That’s helpful when the goal is being able to disregard a stimulus that isn’t that important. Even what might feel like doing nothing gives our brains the much needed break from technology required for problem solving and making an impact on the world. Levitin explains, “daydreaming leads to creativity, and creative activities teach us agency, the ability to change the world, to mold it to our liking, to have a positive effect on our environment.”

Picture of a guy using his phone before he goes to sleep MINERVA STUDIO – BIGSTOCKPHOTO.COM

Using unplugged time to pursue your hobbies or passions can have enormous benefits, too. Levitin says that “music, for example, turns out to be an effective method for improving attention, building up self-confidence, social skills and a sense of engagement.” You might want to reconsider those guitar lessons you’ve always wanted to take.

Music isn’t the only way. The ultimate goal is to increase our human potential, and to do that all we have to do is pause. Put down the iPhone, stop staring at the screen, and ignore the timeline for a bit.

RELATED: ONE APP IS TRYING TO UNDO YOUR SMARTPHONE ADDICTION

“Taking breaks is biologically restorative. Naps are even better,” Levitin concludes. “In several studies, a nap of even 10 minutes improved cognitive function and vigor, and decreased sleepiness and fatigue. If we can train ourselves to take regular vacations—true vacations without work—and to set aside time for naps and contemplation, we will be in a more powerful position to start solving some of the world’s big problems. And to be happier and well rested while we’re doing it.” So go ahead. Give yourself a vacation. You deserve it.

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Wikimedia Cannot Be Bought

Open Source – Self-Governing WIKI Now Deals
With The Free Market As Hoped

Wikimedia_family

Promoting is sometimes sleazy, but you don’t have to lick the bottom of the ashtray when the product is truly quality.  Granted – there are a lot of Wannabees out there, but it is nice to know that they can be identified.

Check this recent report from IT News:  http://www.itnews.com/internet/95945/wikipedia-blocks-381-user-accounts-dishonest-editing

What is the BEST Marketing Tool around?  Word of Mouth.  The Valid Mouth.

Objectively Speaking…………….

There is no principle by which genocide—a crime against a group of men—can be regarded as morally different from (or worse than) a crime against an individual: the difference is only quantitative, not moral. It can be easily demonstrated that Communism means and requires the extermination—the genocide, if you wish—of a particular human species: the men of ability.

~ Ayn Randaynrand-ideal-2

Note:  How do you feed and employ millions when you’ve outlawed production <by capitalism and fair trade>? You don’t. You exterminate the excess population which cannot be sustained by a system that rewards need instead of competence.

Making Equality Easy To Understand

When the Mainstream media wants you to believe that American standards discriminate against the poor and downtrodden – hoping to break Federal funding away for humanitarian works – who do you think really gets the benefits?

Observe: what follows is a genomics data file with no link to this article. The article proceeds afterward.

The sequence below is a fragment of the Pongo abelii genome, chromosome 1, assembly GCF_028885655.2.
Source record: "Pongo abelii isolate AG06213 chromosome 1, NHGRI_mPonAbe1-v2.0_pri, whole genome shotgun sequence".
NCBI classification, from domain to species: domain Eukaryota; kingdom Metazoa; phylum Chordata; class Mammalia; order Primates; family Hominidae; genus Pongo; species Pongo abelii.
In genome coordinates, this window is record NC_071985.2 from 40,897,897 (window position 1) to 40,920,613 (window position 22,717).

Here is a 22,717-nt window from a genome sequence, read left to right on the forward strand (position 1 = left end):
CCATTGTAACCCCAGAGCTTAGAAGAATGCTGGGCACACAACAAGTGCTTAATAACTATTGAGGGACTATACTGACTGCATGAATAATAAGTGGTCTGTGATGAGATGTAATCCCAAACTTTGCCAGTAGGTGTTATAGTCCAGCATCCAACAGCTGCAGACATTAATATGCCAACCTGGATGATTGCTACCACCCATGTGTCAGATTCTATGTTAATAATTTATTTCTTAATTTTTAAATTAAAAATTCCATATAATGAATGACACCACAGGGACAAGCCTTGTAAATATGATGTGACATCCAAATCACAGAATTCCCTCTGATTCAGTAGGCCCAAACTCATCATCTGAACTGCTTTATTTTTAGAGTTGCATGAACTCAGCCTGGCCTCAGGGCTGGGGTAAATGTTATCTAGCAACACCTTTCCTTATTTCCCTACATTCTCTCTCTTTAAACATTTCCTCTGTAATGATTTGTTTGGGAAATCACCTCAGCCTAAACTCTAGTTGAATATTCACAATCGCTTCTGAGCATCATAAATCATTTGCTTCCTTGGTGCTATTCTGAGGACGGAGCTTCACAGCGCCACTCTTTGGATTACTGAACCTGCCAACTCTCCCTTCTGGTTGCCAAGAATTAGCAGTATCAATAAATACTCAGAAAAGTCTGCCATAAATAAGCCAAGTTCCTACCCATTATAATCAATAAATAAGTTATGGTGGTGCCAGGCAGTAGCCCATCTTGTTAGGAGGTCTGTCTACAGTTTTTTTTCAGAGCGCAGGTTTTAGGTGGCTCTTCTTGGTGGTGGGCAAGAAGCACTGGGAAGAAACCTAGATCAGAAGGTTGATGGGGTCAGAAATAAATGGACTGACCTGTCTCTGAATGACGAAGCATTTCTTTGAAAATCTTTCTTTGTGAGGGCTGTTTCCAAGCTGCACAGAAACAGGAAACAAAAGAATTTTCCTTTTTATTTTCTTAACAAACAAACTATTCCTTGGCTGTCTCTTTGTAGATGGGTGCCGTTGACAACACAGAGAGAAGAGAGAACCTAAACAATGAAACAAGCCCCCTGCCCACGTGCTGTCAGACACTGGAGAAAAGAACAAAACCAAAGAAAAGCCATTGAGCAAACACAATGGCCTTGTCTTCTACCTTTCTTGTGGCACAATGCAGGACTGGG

voterfraud

If Mexico thinks that Voter ID is necessary for a fair and just election, what does that say for American Politics?

Butter is Better

You just need to know how Margarine was created and you will never eat it again

margo

Louis-Napoléon Bonaparte (nephew and heir of Napoleon I) or simply Emperor Napoleon III of France offered a prize to anyone who could make a satisfactory alternative for butter. The goal was to manufacture something that’s suitable for long military campaigns. However, margarine originated when the French chemist Michel Eugène Chevreul discovered margaric acid, in 1813. French chemist Hippolyte Mège-Mouriès later invented a substance he called oleomargarine, which achieved little commercial success. In 1871, he sold the patent to the Dutch company Jurgens, now part of Unilever and the rest is history.

As you probably figured out, margarine is no different than plastic or any other product invented by humans in a laboratory.

Margarine contains two different types of fat: the fat from the vegetable oil and the forms of fat created during manufacturing.  The vegetable oils are exposed to chemicals, additives, heat, emulsifiers and God knows what else.  Each stage in the manufacturing process creates several unwanted by-products.

To sum it up, margarine contains trans fats which:

  • Increase the risk of coronary heart disease.
  • Lead to unbalanced levels of Omega-3 and Omega-6 fats – more susceptible to cell mutation which can lead to various health problems, cancer being one.
  • Decrease the body’s immune response.
  • Increase cholesterol – increase the bad cholesterol (LDL) and lowers the good cholesterol (HDL).
  • Increase triglyceride levels.
  • Lower breast milk quality.
  • Increase blood insulin levels – higher risk for diabetes.
  • Decrease fertility.

Margarine is at the top of the list when a low fat diet is prescribed, but remember that it was designed as a cheap substitute for butter – it was not designed to be either healthy or nutritious.

Unauthorized reproduction – Courtesy:  Diet.st Magazine

Copyright © 2015 www.diet.st

 

French Fries Can Kill You, I’m Afraid

So much for the Love Affair which Americans have with French Fries.  A new report out of the University of Alabama says that a ‘Southern Style’ diet increases the risk of heart attacks due to the prevalence of fried foods.  The journal “Circulation” published by The American Heart Association did a six year study and confirms it.

french_fries_with_ketchup

This is not totally new thinking.  And there is no denying that french fries are an amazing food that brings many taste sensations that top the list of our favorites.  But they are somehow seen as healthier than sugar loaded dishes and even potato chips (mostly also fried) and eaten often in abundance to ‘fill’ that hole in your stomach.  Why is it that we cast away common sense and indulge so heavily?

However – the wonderful creation brought by US Soldiers back to the USA after WWII from Belgium are even worse for you as once believed.

More evidence that fried food raises heart attack risk